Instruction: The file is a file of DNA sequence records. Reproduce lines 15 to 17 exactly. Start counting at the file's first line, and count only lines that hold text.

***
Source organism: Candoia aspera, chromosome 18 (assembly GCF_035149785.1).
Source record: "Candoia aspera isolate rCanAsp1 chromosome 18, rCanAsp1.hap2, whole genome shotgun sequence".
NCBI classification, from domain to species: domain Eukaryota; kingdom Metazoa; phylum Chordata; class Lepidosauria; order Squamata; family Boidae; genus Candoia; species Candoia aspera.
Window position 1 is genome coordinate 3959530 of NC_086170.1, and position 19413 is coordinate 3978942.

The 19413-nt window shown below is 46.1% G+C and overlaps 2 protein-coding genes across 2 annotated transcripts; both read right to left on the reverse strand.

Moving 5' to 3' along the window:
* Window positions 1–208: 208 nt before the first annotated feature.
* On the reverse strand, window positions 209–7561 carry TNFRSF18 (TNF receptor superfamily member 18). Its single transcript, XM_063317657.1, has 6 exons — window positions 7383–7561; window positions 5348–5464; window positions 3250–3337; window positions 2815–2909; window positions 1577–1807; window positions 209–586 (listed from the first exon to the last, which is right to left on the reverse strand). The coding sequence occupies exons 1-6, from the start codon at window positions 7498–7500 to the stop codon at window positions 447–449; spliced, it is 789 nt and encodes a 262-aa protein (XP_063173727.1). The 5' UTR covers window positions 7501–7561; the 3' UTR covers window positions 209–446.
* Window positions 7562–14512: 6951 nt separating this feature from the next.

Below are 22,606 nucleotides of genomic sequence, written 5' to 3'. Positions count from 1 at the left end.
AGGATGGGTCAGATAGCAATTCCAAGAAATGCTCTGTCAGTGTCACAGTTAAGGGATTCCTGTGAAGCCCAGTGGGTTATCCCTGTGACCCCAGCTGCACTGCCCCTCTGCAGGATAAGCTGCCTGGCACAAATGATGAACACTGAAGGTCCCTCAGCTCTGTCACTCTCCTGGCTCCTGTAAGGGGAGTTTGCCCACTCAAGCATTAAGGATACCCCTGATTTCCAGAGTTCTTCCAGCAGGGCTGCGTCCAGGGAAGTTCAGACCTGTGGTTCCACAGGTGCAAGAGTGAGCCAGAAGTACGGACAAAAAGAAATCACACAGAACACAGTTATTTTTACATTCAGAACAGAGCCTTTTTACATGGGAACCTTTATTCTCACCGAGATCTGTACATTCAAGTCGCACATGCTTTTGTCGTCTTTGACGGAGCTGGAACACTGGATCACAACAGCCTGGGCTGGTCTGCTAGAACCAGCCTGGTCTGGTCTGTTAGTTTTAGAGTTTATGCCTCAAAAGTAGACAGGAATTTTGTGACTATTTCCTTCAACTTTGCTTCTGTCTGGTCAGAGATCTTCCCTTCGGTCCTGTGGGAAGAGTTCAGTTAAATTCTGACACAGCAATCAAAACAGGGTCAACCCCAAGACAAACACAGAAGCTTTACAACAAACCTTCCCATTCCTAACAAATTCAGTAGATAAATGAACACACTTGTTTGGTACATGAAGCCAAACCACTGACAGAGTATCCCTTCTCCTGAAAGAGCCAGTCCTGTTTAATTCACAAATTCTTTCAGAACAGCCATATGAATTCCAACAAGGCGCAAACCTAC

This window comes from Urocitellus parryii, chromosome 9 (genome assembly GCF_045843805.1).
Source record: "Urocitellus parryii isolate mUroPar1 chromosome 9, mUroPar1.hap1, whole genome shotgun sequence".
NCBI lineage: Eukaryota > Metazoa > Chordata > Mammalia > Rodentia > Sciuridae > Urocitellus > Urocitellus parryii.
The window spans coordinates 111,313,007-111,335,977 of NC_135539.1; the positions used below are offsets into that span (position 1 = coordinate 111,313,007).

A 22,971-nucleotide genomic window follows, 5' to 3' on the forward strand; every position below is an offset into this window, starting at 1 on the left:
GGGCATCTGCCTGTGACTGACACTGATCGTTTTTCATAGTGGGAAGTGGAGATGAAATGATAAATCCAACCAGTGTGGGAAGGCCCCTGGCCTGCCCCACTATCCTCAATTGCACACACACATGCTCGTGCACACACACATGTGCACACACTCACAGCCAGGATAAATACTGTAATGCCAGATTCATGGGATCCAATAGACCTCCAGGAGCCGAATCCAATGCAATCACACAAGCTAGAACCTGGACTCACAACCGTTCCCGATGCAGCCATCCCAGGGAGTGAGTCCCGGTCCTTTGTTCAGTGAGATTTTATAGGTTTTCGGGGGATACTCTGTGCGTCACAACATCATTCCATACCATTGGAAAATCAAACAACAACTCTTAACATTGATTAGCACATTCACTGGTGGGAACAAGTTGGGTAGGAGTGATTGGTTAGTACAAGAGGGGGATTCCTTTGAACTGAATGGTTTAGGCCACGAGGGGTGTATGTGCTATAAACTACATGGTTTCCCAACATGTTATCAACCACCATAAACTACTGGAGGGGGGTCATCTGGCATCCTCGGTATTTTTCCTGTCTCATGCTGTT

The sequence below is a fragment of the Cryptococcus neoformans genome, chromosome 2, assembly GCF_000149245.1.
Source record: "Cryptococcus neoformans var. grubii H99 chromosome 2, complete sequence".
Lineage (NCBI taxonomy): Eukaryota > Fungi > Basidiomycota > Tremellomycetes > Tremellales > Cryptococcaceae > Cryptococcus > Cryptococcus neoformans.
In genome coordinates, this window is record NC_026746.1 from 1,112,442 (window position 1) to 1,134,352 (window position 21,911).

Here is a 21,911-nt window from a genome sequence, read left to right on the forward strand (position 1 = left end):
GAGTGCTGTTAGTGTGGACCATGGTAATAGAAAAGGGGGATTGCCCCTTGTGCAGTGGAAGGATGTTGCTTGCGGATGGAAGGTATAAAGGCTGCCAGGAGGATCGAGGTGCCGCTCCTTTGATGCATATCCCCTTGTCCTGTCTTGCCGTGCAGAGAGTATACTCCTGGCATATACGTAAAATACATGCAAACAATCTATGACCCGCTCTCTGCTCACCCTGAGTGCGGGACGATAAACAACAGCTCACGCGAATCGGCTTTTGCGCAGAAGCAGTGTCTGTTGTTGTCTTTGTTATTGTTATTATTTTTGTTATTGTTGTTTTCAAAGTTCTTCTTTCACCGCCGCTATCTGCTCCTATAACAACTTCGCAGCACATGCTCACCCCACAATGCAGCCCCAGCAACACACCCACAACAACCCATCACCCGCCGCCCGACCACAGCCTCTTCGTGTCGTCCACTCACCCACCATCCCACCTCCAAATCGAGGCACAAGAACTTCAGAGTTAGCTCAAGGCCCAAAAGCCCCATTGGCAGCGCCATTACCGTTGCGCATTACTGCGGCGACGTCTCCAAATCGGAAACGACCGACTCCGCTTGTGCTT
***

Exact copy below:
The window spans coordinates 111,313,007-111,335,977 of NC_135539.1; the positions used below are offsets into that span (position 1 = coordinate 111,313,007).

A 22,971-nucleotide genomic window follows, 5' to 3' on the forward strand; every position below is an offset into this window, starting at 1 on the left:
GGGCATCTGCCTGTGACTGACACTGATCGTTTTTCATAGTGGGAAGTGGAGATGAAATGATAAATCCAACCAGTGTGGGAAGGCCCCTGGCCTGCCCCACTATCCTCAATTGCACACACACATGCTCGTGCACACACACATGTGCACACACTCACAGCCAGGATAAATACTGTAATGCCAGATTCATGGGATCCAATAGACCTCCAGGAGCCGAATCCAATGCAATCACACAAGCTAGAACCTGGACTCACAACCGTTCCCGATGCAGCCATCCCAGGGAGTGAGTCCCGGTCCTTTGTTCAGTGAGATTTTATAGGTTTTCGGGGGATACTCTGTGCGTCACAACATCATTCCATACCATTGGAAAATCAAACAACAACTCTTAACATTGATTAGCACATTCACTGGTGGGAACAAGTTGGGTAGGAGTGATTGGTTAGTACAAGAGGGGGATTCCTTTGAACTGAATGGTTTAGGCCACGAGGGGTGTATGTGCTATAAACTACATGGTTTCCCAACATGTTATCAACCACCATAAACTACTGGAGGGGGGTCATCTGGCATCCTCGGTATTTTTCCTGTCTCATGCTGTT